March is one of my favorite months. Once the calendar turns to the first, thoughts of spring immediately come into mind. To me, March is dominated by the warming weather, the Ides of March, lots of green, Saint Patrick’s Day, and March Madness. But amidst all of these wonderful things, there is one thing that I always look forward to with the arrival of the month: Saint Joseph’s Day.
Saint Joseph’s Day is to the Italians what Saint Patrick’s Day is to the Irish. Just two days after the Irish drown themselves in Guinness, the feast of Saint Joseph is celebrated on March 19th. Though the husband of Mary, Joseph is an important figure in the history of Christianity, thereby March 19th is dedicated to his remembrance. Rather than wearing green, Italians typically celebrate by dressing in red. In Italy, il Giorno di San Giuseppe is also Father’s Day, Festa del Papà, but the day has even more significance in the south. Sicily regards Saint Joseph as its Patron Saint because many credit him with saving the people from drought during medieval times. Once the rains arrived, the Sicilians celebrated their good fortune with great feasts. Unlike the heavy Irish fare of corned beef and cabbage, the traditional celebratory food for the Italian feast is based upon the peasant cuisine of the Sicily, including minestrone with fava beans, la frittata, and plenty of fish. But considering that Saint Joseph is also the patron saint of pastry chefs, the holiday is most known for its signature pastry: la zeppola.
As an Italian-American, I grew up eagerly waiting for Saint Joseph’s Day because I knew it was the one day a year when I could go to a local bakery and indulge in una zeppola. Le zeppole are typically made from a choux pastry, which combines eggs, water, flour, and butter. They can be brought fried or baked and are usually filled with a rich pastry cream. On a mission to discover these pastries in their country of birth, I have been disappointed to learn that my American idea of le zeppole is very different from the Italian conception. In much of Italy, le zeppole typically refers to small deep-fried dough balls (think Dunkin Donut munchkins) sprinkled with powered sugar or honey.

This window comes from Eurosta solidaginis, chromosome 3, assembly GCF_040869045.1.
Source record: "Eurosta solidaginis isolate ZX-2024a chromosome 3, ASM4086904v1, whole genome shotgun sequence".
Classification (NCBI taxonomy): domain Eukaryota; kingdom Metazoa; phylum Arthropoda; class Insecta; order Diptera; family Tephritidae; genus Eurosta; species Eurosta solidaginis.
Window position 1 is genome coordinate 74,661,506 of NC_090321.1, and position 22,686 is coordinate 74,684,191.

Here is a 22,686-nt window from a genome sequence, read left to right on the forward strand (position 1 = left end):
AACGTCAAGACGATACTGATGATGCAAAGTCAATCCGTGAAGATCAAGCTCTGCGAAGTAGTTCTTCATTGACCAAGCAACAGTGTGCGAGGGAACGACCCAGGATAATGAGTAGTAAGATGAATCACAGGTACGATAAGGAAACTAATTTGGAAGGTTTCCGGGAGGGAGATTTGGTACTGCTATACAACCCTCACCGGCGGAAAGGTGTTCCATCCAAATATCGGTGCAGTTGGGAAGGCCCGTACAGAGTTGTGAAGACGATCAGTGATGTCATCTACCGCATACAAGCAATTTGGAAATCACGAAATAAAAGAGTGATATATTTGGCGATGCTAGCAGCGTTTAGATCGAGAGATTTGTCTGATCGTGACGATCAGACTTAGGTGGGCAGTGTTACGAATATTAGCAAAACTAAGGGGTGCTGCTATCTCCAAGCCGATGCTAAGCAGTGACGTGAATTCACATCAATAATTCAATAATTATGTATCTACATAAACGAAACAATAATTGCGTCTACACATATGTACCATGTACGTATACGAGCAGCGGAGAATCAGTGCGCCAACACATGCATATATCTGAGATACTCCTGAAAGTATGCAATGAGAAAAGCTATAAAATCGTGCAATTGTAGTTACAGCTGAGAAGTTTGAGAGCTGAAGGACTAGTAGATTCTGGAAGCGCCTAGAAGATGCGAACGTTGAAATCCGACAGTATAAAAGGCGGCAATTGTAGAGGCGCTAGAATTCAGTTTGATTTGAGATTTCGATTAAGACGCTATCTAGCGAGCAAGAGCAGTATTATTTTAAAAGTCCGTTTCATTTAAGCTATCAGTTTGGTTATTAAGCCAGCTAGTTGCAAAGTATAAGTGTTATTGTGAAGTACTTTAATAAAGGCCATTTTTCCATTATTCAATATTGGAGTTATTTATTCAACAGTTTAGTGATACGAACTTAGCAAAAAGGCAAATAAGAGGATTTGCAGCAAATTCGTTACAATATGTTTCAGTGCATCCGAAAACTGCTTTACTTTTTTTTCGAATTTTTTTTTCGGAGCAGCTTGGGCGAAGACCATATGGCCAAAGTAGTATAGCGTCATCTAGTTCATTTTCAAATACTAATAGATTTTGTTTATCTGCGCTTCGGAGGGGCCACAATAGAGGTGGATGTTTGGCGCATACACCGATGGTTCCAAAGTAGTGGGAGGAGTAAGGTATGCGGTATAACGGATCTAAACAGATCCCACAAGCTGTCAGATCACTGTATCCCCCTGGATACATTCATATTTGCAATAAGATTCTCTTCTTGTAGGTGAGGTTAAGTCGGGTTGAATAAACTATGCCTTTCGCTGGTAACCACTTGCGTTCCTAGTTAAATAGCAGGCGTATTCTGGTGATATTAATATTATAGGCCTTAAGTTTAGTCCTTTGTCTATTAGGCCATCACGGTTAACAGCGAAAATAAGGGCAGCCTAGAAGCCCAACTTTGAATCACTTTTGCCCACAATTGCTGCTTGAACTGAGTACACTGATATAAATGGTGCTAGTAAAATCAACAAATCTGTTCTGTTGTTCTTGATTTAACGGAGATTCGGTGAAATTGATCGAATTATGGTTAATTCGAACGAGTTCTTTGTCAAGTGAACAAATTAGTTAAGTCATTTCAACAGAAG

Depending on la pasticceria, the doughnuts might be filled with the creamy custard that Italian Americans are accustomed to in the states. Unfortunately, these offerings seem to be in the minority, but this could be because I am not in the pastry’s region of origin. In Napoli, li zeppoli are small fritters of fried dough, and while there is certainly nothing wrong with this, they are just not what I associate with Saint Joseph’s Day. I have, however, discovered that the pastry of my childhood is best associated with the recipes from Sicily. Perhaps if I went to the island, then I would find the dessert that I crave 364 days out of the year.
Considering that I am living in Italy, it is has been difficult for me to come to terms with the fact that I cannot find una zeppola that I am so accustomed to salivating over in the Italian bakeries back home. Although I am disappointed, my search for the pastry has shown me how Italian food traditions can vary not only from when translated to another country, but also from region to region. I always thought that taking a bite of una zeppola was one of the few genuine tastes of Italy that my stomach encountered, so I am hopeful that some time before I leave Italy I will encounter the la zeppole that I am so familiar with in the states.
For those interested, here are a couple of recipes I found for variations on Saint Joseph’s Day pastry:
This site also includes videos detailing (in Italian!) how to prepare various recipes for le zeppole: (Number 4 seems to show what Italian-Americans are most familiar)